This summer, several local communities are answering Governor Peter Shumlin’s call of alarm about the growing opioid epidemic. About a dozen regional committees are now meeting throughout Vermont to craft specific action plans.
In the Northeast Kingdom, a group of concerned citizens call themselves “The Drug Abuse Resistance Team,” or DART 2.0. They meet once a month in a church basement. Members include social service providers, recovering addicts, drug and alcohol abuse counselors, a restorative justice director, even a hospital president.
On a table in the front room of the milking barn here at Nordic Farms in Charlotte, you can hear the murky liquids bubbling inside a series of foot-tall Erlenmeyer flasks.
The scene seems more like a 1970s-era chemistry set than a cutting edge research facility. And in fact the set-up here is mostly for show – a larger version of the experiment is being run out of a high-tech laboratory in Burlington.
The state Health Department is reporting an increase in whooping cough cases in Windham County.
The department has alerted health care providers in the area that the number of confirmed cases of whooping cough, also known as pertussis, rose to 11 in June. Ten were among children age 3 to 17, while one was an adult. The cases occurred as schools were closing or after they had closed for the summer.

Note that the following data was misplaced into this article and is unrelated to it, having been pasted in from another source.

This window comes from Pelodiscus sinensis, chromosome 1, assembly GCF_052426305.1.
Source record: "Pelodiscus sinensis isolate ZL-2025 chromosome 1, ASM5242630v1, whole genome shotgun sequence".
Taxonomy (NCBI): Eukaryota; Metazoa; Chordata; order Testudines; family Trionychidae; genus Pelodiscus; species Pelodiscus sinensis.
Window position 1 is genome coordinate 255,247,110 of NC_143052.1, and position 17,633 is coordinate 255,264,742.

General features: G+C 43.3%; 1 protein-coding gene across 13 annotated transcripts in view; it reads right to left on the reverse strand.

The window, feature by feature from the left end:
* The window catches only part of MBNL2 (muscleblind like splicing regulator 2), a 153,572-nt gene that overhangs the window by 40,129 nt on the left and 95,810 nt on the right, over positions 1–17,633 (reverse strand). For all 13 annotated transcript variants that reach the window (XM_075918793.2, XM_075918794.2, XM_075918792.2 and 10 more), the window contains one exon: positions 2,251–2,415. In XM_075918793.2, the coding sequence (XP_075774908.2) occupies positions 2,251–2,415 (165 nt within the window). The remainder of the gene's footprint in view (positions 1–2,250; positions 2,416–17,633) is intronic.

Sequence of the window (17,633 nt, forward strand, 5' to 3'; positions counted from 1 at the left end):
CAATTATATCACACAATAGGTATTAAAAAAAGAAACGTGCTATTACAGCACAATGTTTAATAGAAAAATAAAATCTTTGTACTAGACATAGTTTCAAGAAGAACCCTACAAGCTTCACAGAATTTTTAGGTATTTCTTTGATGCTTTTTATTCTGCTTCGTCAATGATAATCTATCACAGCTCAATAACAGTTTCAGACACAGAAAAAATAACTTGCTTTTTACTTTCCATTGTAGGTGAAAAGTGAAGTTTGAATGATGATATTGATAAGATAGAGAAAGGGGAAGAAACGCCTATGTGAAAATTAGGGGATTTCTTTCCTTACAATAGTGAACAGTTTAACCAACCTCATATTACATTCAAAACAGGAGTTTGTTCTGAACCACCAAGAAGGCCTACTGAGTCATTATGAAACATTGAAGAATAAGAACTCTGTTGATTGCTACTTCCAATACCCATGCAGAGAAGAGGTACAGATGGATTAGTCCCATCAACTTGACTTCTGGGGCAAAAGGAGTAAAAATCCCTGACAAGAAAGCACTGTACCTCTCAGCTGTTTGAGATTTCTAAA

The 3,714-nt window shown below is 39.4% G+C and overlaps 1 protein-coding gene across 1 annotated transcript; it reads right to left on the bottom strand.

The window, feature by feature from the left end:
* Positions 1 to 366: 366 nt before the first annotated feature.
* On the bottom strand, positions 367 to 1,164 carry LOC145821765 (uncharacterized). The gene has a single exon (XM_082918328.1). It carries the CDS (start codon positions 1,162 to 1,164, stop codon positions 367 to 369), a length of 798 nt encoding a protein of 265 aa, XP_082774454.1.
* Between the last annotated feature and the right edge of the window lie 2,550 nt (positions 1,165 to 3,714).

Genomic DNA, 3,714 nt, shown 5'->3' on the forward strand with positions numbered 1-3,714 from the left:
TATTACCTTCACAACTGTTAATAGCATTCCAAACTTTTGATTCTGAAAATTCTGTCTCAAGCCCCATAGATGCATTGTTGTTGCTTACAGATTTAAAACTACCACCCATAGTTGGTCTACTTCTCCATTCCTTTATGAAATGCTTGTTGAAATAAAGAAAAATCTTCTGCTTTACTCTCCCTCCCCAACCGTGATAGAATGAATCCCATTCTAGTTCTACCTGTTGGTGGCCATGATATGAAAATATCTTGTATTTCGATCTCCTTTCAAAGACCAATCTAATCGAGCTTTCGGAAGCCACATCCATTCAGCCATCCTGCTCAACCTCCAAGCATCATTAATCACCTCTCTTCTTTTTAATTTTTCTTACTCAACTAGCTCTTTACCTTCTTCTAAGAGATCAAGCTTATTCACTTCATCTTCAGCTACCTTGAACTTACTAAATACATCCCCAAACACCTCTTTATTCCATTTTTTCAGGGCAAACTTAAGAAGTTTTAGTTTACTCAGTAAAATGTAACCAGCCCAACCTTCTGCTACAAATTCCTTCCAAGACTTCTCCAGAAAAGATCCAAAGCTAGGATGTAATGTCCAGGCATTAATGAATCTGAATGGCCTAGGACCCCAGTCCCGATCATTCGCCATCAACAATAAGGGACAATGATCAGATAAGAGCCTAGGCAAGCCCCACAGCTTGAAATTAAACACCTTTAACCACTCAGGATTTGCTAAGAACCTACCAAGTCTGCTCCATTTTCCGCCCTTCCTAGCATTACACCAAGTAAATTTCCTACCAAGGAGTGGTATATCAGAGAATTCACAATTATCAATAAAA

So far in July, the department says there are five more suspected cases. All but one of the confirmed and suspected cases are from Brattleboro.
What might start out as simple collecting or the inability to throw something out, can eventually lead to overloading a home or apartment with stacks of unwanted junk. And that can eventually result in isolation, unsafe conditions and even squalor.
Mike Ohler and Brooke Hadwen, members of the Chittenden County Hoarding Task Force, discuss the consequences of hoarding and how someone can break the cycle. And we hear from Vermont State Director of the Humane Society of the United States Joanne Bourbeau about animal hoarding.
Vermont's law against human trafficking went into effect in 2011, and the Task Force that's implementing it is still working to understand the scope of the problem here, and raise public awareness about how vulnerable young women can become victims of sex traffickers in Vermont.
A report released Tuesday says Massachusetts and Vermont are in the top-10 among states for how much they spend on health care for prison inmates. Researchers say there is one particular reason for this trend.
The study examined how much money states spent on prisoner health care during a four-year period. In the case of Massachusetts and Vermont, each has some of the oldest prisoner populations nationwide.
While many soccer fans have been shouting at their televisions from the comfort of their living rooms, hundreds of World Cup enthusiasts have been watching recent matches in high definition on a 30-by-24 foot screen at Rutland’s Paramount Theatre.
Bruce Bouchard, director of the Paramount, said they installed their high definition projection equipment last year initially to show the Metropolitan Opera.
Changes in the paperwork college applicants fill out to apply for financial aid have created some problems. The new format could put assistance out of reach for students who deserve it. There is also a stricter standard that could allow the federal government to suspend assistance to more colleges where students are not paying their debts.